Breast cancer patient starts business making better hospital gowns for radiation treatments
Last Updated: 295 days ago
SAN FRANCISCO, Calif. - When Maria Lucas underwent radiation for breast cancer, she said her doctors, the hospital and the radiation center had everything covered. Except her back end.
"I had counseling and nutritional counseling. I got three free months at the local fitness center," said Lucas, 52, of Napa, Calif., who was diagnosed in late 2010 and underwent a lumpectomy to remove the tumor, follow-up surgery to take out any remaining cancer cells in surrounding tissue, and radiation in 2011
"They just give you everything, but then they give you this crappy, open-in-the-back hospital gown," she said.
So Lucas, who says she was never much of a seamstress, asked to take home a few gowns, got out the sewing machine she bought at Target, and whipped together a prototype gown specifically designed for patients undergoing radiation to the upper body.
She wanted it to be practical -- it's designed so the patient can reveal only those areas that are being radiated -- yet comfortable and stylish enough to be worn while sitting in the waiting room, walking between exam rooms or even in public. When she wore it to her treatments, she received great feedback from technicians and patients at the center.
Lucas showed it to her son, Koray, who was just finishing an entrepreneurial course for his undergraduate business degree at San Francisco State University, and he thought his mom had more than a good idea.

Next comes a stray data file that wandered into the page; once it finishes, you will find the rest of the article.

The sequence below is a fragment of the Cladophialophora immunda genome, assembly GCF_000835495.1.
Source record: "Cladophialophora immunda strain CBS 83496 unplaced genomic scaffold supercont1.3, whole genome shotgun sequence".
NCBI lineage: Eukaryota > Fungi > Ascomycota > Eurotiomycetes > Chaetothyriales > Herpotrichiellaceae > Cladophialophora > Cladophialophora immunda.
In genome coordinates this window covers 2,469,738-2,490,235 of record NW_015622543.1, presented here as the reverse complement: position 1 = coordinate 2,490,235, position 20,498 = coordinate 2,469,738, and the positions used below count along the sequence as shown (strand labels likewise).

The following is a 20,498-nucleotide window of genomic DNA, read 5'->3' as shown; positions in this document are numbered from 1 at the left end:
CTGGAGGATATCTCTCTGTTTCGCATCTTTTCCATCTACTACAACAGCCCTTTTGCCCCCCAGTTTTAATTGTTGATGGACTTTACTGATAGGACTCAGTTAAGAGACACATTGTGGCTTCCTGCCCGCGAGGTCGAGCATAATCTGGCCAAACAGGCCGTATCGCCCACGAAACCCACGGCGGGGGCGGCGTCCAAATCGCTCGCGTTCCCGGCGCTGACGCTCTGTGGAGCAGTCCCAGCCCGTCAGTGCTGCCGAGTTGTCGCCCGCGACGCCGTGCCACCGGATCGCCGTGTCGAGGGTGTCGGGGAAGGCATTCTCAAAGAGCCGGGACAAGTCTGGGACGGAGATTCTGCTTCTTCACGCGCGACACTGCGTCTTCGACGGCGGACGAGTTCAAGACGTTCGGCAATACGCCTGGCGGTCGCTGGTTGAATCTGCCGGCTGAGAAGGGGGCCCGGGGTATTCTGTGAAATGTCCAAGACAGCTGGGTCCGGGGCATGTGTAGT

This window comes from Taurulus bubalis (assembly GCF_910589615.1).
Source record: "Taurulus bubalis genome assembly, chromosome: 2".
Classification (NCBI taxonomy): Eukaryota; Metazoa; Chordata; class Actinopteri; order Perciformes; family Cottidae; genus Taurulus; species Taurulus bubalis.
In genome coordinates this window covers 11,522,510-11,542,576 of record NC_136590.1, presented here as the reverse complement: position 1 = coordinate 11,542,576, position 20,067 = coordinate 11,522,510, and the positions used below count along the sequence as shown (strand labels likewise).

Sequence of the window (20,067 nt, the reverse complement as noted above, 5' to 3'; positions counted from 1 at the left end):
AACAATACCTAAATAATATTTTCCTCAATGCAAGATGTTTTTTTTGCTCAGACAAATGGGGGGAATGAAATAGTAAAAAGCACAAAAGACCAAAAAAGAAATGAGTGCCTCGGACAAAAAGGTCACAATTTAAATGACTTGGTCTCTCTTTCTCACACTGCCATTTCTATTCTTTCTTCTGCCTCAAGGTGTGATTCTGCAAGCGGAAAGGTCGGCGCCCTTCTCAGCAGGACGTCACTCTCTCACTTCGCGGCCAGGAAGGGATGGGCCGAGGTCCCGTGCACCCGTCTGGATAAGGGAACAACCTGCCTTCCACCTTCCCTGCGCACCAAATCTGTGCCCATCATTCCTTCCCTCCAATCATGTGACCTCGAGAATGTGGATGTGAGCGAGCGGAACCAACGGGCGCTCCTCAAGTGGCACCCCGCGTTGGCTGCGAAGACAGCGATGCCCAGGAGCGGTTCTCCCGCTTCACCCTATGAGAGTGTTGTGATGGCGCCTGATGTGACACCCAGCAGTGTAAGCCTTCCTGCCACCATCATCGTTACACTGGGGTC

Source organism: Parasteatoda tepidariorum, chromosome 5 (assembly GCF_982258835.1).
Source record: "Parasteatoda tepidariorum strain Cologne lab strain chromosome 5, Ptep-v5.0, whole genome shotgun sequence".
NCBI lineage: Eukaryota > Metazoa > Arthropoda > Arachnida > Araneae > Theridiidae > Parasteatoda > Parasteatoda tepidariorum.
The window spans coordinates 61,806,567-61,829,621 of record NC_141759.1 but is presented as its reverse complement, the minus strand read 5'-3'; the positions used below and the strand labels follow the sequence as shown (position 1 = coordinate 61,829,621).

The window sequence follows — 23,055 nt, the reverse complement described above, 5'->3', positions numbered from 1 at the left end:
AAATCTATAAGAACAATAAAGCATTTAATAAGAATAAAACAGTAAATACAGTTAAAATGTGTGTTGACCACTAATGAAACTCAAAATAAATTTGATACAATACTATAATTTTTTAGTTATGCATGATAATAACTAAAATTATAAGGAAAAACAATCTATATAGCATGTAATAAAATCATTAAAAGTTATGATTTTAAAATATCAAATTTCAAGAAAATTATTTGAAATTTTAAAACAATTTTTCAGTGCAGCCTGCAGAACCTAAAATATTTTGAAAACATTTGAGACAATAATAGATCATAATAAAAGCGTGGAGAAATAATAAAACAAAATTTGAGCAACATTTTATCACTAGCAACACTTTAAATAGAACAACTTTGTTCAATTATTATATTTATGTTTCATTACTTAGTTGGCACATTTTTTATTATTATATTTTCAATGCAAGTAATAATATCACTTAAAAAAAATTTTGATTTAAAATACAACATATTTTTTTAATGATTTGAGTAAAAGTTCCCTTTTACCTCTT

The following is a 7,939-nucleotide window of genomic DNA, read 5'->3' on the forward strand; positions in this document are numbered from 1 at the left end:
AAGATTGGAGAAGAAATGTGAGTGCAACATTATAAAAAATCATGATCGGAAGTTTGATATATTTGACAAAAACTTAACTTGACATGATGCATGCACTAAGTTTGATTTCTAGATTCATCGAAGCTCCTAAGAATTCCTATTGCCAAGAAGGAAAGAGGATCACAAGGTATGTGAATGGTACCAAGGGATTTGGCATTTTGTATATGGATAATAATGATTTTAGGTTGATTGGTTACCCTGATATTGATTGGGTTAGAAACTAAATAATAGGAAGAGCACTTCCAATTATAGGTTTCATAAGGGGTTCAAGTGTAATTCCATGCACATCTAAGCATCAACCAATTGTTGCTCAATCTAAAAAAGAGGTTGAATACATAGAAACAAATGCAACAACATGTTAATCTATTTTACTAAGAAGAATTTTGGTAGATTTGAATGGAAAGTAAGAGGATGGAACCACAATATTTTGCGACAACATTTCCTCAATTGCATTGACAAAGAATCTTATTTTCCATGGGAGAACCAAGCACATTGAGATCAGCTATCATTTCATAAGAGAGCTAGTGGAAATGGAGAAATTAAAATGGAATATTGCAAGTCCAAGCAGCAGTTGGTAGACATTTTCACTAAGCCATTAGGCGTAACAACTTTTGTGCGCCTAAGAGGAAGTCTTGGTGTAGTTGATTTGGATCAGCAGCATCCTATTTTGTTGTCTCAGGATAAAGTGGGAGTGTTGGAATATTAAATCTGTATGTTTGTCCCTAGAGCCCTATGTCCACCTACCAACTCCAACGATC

"Basically I said we can take this great idea and make it a great business," said Koray Lucas, 23, who graduated in May and now lives in San Jose, Calif.
The mom-and-son duo took the idea to a San Francisco designer to refine the pattern and started hunting for fabrics. Last year, Radiant Wrap was born.
Radiant Wrap is not the first stylish hospital gown ever to be produced, but it's the first to be designed specifically for upper-body radiation. Maria Lucas said she has a patent pending on her design, which wraps around the body and ties with two belts on one side.
She said the gown is her way to help make a difficult experience just a little bit better. "It sounds like a pretty small thing, but it's really huge," she said. "It makes me really happy I can share my experience and make it better for the next person who has to go through it."
So far, Radiant Wrap has sold more than 500 gowns to about seven cancer centers in northern California, which in turn offer the gowns to their patients to use during treatment or to keep as a gift.
Koray Lucas said he's in discussions with other centers and is projecting that Radiant Wrap will sell about 100,000 gowns in 2013.
Jennifer Thietz, an oncology nurse navigator with Mercy Cancer Institute in Woodland, Calif., said Maria and Koray Lucas gave a presentation last fall and the center ordered more than 100 gowns to give to their patients undergoing radiation. She said the center plans to buy more.
Thietz said the gowns actually transform the look of the treatment center. "You could wear that out to a shopping center if you needed. They really look good," she said.
The gowns retail online for $59 apiece, but Koray Lucas said centers that buy in bulk receive a substantial discount. He said the company, which started with less than $10,000, has outsourced production of the gowns to the Philippines.
Koray Lucas works at a health club, but hopes he can eventually devote himself full time to Radiant Wrap. "I want to ... give this business my undivided attention for a bit," he said.
Maria Lucas said she considers herself the face of the business, but gives her son much of the credit for making it work.
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